Title Date & Time
Blood and Silk: Power and Conflict in Modern Southeast Asia
Dr. Michael Vatikiotis


• How will the deepening religious divisions in Indonesia and Malaysia affect the world?

• What is China's growing influence in the region?

• Why is Malaysia riddled with corruption?

• Why do Myanmar, Thailand and the Philippines harbour unresolved violent insurgencies?

‘The gun is never far removed from the political arena in Southeast Asia,’ writes Michael Vatikiotis in his part memoir and part political study of the dynamics of modern Southeast Asia, a frontline of two of the most important global conflicts: the struggle between a declining West and a rising China, and that between religious tolerance and extremism. Southeast Asia accounts for sizeable chunks of global investment and manufacturing capacity; it straddles essential lines of trade and communication. Whether it is mobile phone parts or clothing and accessories, Southeast Asia is a vital link in the global supply chain. Yet peering beyond brand new shopping malls and the shiny glass towers of Bangkok and Jakarta, Blood and Silk highlights why it is one of the most perennially unstable regions of the world and reveals the true struggle of people’s lives, the brinkmanship played by its leaders, vivid portraits of the personalities who pull the strings and the many issues that have a global impact from the Islamic jihadist groups of Central Java to the right-wing Buddhist nationalists of Rakhine State in Myanmar. From negotiating with deadly Thai Muslim insurgents, mediating between warring clans in the Southern Philippines to consoling the victims of political violence in Indonesia, Michael has first-hand, hair-raising experience of the endemic violence in these countries and interweaves this in to the narrative of this many-layered portrait of the region.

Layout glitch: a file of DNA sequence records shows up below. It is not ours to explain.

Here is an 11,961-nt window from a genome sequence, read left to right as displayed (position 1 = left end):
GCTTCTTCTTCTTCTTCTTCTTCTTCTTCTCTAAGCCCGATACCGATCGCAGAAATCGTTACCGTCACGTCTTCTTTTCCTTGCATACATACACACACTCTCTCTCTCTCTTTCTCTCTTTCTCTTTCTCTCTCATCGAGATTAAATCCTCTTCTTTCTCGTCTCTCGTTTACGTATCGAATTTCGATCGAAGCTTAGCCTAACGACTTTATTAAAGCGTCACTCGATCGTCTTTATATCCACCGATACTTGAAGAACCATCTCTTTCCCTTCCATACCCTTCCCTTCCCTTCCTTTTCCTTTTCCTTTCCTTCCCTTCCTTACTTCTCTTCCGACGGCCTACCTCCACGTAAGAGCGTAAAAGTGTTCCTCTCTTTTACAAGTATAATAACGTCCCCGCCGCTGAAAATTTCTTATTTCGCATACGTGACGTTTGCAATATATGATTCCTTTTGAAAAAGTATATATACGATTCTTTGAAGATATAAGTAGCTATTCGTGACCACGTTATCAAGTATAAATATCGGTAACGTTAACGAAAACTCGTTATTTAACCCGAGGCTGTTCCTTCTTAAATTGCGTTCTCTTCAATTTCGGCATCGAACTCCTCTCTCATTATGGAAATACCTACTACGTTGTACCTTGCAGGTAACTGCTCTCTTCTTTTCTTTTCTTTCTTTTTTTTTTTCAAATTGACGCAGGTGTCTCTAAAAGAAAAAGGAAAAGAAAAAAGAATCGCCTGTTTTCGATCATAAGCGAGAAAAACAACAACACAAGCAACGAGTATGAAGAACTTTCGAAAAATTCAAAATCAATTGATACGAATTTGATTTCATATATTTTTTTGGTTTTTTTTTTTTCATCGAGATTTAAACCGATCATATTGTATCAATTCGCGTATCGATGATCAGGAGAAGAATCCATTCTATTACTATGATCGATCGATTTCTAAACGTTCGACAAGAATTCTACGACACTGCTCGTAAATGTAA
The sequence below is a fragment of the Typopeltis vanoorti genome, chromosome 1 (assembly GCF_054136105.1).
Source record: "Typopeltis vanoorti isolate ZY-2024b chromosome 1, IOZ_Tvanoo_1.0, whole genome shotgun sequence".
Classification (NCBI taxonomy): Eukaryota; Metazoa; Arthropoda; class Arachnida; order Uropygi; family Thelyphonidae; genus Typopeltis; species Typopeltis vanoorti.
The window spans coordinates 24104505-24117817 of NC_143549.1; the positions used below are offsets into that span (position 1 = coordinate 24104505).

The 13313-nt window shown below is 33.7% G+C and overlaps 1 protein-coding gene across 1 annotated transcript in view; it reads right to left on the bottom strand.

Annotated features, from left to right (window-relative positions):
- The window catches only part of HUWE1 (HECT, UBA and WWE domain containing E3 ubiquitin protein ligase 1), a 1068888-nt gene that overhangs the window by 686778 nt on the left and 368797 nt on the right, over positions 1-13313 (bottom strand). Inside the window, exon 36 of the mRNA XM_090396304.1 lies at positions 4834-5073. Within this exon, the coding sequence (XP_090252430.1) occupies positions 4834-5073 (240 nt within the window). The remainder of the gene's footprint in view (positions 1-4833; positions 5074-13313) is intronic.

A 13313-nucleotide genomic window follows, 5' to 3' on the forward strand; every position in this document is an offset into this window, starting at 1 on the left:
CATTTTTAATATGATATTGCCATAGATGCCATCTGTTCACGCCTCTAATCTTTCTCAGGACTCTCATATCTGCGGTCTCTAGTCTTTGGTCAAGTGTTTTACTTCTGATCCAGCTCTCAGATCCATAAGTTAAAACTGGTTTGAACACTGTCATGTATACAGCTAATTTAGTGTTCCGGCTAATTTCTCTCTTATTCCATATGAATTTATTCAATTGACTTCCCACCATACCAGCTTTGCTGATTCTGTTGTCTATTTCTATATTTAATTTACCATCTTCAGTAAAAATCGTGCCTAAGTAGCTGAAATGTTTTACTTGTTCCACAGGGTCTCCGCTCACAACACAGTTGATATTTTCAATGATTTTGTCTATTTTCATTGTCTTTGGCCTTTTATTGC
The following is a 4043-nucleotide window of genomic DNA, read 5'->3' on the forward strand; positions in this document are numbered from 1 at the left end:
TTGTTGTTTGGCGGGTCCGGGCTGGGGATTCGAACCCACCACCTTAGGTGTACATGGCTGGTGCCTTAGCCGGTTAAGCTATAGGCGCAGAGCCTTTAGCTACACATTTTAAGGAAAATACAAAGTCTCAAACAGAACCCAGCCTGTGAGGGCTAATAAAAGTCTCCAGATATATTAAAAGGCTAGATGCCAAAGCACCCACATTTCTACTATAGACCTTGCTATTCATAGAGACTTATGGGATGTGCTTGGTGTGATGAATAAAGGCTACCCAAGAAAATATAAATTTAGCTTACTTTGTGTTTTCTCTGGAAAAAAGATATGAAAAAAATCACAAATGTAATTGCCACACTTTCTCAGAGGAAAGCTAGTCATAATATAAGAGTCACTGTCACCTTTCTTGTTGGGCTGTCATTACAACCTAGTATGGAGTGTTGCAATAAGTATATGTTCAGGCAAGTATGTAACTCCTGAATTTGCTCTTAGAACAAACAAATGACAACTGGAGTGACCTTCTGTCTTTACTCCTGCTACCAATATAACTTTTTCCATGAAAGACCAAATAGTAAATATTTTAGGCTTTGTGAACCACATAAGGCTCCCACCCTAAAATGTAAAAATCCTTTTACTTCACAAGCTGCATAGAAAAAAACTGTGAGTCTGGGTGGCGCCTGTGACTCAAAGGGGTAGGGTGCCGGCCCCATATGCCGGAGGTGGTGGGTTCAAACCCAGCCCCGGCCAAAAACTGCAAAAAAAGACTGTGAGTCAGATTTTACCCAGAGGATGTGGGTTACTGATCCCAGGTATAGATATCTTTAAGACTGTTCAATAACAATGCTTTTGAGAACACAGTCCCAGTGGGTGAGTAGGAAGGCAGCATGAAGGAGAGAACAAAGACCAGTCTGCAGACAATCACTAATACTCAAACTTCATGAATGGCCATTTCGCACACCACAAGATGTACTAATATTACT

Short bio

Michael Vatikiotis is a graduate of the School of Oriental and African Studies in London and gained his doctorate from the University of Oxford. He is a member of the Asia Society's International Council and has a decade of experience working as a private diplomat and conflict mediator for the Geneva-based Centre for Humanitarian Dialogue. He is a former BBC journalist who has worked in Asia for over thirty years, living in Indonesia, Malaysia, Thailand and Hong Kong. He now lives in Singapore and is the author of two previous books on the politics of Southeast Asia. @jagowriter

4 Sep 2017 (Mon)